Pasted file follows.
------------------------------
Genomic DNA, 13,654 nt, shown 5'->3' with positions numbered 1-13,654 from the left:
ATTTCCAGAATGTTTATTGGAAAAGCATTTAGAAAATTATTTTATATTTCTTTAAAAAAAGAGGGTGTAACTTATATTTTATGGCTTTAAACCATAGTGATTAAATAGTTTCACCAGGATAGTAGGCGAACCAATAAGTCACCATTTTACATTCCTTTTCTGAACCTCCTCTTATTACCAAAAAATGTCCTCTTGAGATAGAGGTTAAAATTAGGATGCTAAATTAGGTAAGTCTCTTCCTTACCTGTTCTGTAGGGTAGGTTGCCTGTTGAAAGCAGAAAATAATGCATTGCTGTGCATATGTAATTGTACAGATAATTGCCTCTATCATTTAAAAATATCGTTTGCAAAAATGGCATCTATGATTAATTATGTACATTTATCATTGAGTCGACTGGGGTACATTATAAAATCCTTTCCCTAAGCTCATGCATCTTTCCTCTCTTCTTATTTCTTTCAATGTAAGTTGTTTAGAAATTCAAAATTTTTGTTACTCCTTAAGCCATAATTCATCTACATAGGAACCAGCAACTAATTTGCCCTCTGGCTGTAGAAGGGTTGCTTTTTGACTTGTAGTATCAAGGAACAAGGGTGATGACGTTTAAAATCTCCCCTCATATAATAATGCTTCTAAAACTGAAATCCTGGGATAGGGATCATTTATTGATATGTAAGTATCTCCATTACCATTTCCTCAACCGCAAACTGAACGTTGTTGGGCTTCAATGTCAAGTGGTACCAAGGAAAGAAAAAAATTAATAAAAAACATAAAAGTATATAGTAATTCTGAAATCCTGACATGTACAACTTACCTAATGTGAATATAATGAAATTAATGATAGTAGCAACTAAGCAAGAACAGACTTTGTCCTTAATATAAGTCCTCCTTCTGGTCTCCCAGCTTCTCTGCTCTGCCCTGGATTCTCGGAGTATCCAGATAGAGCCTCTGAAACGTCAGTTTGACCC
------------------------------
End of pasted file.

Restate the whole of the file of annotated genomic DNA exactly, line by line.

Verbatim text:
Genomic DNA, 13,654 nt, shown 5'->3' with positions numbered 1-13,654 from the left:
ATTTCCAGAATGTTTATTGGAAAAGCATTTAGAAAATTATTTTATATTTCTTTAAAAAAAGAGGGTGTAACTTATATTTTATGGCTTTAAACCATAGTGATTAAATAGTTTCACCAGGATAGTAGGCGAACCAATAAGTCACCATTTTACATTCCTTTTCTGAACCTCCTCTTATTACCAAAAAATGTCCTCTTGAGATAGAGGTTAAAATTAGGATGCTAAATTAGGTAAGTCTCTTCCTTACCTGTTCTGTAGGGTAGGTTGCCTGTTGAAAGCAGAAAATAATGCATTGCTGTGCATATGTAATTGTACAGATAATTGCCTCTATCATTTAAAAATATCGTTTGCAAAAATGGCATCTATGATTAATTATGTACATTTATCATTGAGTCGACTGGGGTACATTATAAAATCCTTTCCCTAAGCTCATGCATCTTTCCTCTCTTCTTATTTCTTTCAATGTAAGTTGTTTAGAAATTCAAAATTTTTGTTACTCCTTAAGCCATAATTCATCTACATAGGAACCAGCAACTAATTTGCCCTCTGGCTGTAGAAGGGTTGCTTTTTGACTTGTAGTATCAAGGAACAAGGGTGATGACGTTTAAAATCTCCCCTCATATAATAATGCTTCTAAAACTGAAATCCTGGGATAGGGATCATTTATTGATATGTAAGTATCTCCATTACCATTTCCTCAACCGCAAACTGAACGTTGTTGGGCTTCAATGTCAAGTGGTACCAAGGAAAGAAAAAAATTAATAAAAAACATAAAAGTATATAGTAATTCTGAAATCCTGACATGTACAACTTACCTAATGTGAATATAATGAAATTAATGATAGTAGCAACTAAGCAAGAACAGACTTTGTCCTTAATATAAGTCCTCCTTCTGGTCTCCCAGCTTCTCTGCTCTGCCCTGGATTCTCGGAGTATCCAGATAGAGCCTCTGAAACGTCAGTTTGACCC